April 4, 2009
Have you ever had one of those nights where you know you want to go out to dinner but you’re not sure what kind of food you want? You hang around the house, going over your options and discussing other events of the week. Eventually, you realize it’s close to 9 p.m. and now you’re starving. Where can you go that’s delicious, casual and welcoming? Lola’s Authentic Peruvian Cuisine is a comfortable spot in the heart of Glendale, just near the Alex Theatre.
November 28, 2007
It is a well-known fact that soon an overweight individual in a loud-colored ensemble and who has the ability to stop time will once again do just that. His purpose, as we all know, is to enter our homes through our chimneys ? even the homes of those who don?t have chimneys ? to deposit quantities of merchandise made by elves in the North Pole who have the magical power to make them look exactly as if they were made by Mattel and (here comes the real magic) to not get sued. Yes, it?
April 28, 2001
At this week's City Council meeting, about two dozen citizens stood during the first comment period to protest the revolting excesses of a handful of meeting regulars. I agreed with most of their complaints, but not the solutions I heard proposed. A familiar handful uses the public podium to lambaste officials weekly on virtually every front, far beyond debates over policies or priorities. The infamous bunch routinely alleges city officials are corrupt, and that felonies are perpetrated in City Hall practically every day. That's the tame stuff.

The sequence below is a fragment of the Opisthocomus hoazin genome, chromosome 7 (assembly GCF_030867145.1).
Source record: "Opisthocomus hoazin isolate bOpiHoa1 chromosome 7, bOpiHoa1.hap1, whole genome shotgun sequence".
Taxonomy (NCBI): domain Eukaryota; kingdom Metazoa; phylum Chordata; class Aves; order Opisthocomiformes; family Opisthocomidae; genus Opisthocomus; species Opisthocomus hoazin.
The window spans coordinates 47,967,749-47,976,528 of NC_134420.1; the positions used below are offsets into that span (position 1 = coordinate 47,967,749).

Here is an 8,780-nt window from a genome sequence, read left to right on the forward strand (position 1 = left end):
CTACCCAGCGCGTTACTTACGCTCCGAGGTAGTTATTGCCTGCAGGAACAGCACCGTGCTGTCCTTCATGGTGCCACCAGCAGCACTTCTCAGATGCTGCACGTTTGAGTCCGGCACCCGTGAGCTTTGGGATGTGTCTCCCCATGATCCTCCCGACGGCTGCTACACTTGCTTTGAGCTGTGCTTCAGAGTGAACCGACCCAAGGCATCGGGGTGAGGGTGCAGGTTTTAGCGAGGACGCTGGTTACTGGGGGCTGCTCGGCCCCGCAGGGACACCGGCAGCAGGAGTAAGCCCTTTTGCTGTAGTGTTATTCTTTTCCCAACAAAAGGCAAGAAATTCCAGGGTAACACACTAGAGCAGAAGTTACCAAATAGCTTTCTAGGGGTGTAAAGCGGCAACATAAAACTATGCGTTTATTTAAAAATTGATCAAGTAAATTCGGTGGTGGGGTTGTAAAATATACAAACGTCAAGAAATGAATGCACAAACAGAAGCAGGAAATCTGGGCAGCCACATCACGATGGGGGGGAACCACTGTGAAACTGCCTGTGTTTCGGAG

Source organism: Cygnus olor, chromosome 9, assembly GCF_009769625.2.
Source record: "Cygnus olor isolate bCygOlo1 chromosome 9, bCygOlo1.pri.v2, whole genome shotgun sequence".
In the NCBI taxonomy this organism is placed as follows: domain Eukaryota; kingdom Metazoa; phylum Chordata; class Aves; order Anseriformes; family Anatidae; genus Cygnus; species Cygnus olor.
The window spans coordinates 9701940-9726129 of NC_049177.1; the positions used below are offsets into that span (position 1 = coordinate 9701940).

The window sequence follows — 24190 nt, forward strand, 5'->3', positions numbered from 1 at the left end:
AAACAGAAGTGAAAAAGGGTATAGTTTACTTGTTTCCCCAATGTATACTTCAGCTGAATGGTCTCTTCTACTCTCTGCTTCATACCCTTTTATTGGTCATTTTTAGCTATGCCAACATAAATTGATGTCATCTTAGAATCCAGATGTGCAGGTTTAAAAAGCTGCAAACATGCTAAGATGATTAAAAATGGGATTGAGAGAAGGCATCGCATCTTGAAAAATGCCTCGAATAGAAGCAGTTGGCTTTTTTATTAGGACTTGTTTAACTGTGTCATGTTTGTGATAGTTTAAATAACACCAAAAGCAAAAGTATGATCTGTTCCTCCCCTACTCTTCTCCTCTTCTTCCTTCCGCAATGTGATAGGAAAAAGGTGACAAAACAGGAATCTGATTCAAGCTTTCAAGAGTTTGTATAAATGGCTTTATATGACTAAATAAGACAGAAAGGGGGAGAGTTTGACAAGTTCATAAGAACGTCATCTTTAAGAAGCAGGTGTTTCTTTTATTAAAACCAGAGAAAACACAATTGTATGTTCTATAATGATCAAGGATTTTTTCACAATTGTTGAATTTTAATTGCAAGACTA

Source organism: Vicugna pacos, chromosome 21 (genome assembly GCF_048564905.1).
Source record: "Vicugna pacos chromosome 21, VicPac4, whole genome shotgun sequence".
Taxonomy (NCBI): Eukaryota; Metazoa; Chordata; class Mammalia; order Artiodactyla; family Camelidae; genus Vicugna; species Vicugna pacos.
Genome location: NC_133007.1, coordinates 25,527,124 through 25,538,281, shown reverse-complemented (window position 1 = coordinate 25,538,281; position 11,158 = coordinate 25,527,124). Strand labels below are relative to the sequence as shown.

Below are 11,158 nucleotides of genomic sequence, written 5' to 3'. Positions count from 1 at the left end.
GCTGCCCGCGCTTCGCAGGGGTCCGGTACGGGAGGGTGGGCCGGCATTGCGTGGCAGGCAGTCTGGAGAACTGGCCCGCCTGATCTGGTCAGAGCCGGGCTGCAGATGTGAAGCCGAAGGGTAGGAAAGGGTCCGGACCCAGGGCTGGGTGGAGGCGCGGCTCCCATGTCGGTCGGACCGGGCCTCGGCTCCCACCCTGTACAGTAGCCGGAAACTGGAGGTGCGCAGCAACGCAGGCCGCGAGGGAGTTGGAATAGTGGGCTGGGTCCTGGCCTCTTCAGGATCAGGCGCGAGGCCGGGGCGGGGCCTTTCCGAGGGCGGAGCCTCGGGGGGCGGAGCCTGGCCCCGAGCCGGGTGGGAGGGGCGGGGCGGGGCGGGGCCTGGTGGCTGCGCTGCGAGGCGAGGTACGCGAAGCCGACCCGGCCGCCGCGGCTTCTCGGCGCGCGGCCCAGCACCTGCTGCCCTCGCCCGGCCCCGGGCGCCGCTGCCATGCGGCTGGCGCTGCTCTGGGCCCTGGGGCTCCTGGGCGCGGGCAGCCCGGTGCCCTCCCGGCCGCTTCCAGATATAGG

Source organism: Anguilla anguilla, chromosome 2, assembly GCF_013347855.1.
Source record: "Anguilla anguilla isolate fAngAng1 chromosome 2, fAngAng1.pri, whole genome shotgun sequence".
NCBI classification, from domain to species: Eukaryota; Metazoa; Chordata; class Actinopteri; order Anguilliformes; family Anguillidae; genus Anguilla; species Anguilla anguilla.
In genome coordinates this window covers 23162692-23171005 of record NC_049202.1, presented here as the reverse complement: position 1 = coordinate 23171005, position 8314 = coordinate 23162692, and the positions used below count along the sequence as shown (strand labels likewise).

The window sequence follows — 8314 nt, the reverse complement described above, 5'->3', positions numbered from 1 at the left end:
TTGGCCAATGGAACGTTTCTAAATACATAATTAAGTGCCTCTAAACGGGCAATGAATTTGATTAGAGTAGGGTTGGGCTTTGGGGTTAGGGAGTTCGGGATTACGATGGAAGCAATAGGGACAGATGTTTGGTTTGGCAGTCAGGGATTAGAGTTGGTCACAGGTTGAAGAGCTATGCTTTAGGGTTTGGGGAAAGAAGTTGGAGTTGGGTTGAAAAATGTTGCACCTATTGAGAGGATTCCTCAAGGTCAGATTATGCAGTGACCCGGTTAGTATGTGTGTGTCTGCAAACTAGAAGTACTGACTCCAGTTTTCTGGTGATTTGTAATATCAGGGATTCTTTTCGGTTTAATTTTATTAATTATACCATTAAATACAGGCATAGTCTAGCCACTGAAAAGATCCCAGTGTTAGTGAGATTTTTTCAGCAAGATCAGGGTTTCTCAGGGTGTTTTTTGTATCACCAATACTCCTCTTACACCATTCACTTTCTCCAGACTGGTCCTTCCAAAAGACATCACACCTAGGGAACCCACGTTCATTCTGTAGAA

March 21, 2009
William Lobdell, a former religion writer for the Los Angeles Times, made a splash recently with his book, “Losing My Religion: How I Lost My Faith Reporting on Religion in America — and Found Unexpected Peace.” In the book, Lobdell describes how covering scandals and corruption in organized religion led him to question, and ultimately reject, his own belief in God. Have you ever undergone a crisis of faith yourself, and do you ever counsel churchgoers who are struggling with their feelings about religion?
February 24, 2007
A watchdog group called Citizens for Responsibility and Ethics in Washington has called into question financial dealings of Pastor Mac Hammond, who leads Living Work Christian Center in Brooklyn Park, a so-called mega-church. Hammond calls the group's complaints to the IRS that he violated federal tax law, along with published reports about his dealings, a misunderstanding of the prosperity gospel ministry. Complaints include alleged sweetheart deals such as a $1.9-million loan with favorable rates given to Hammond, who reportedly lives lavishly, by the church.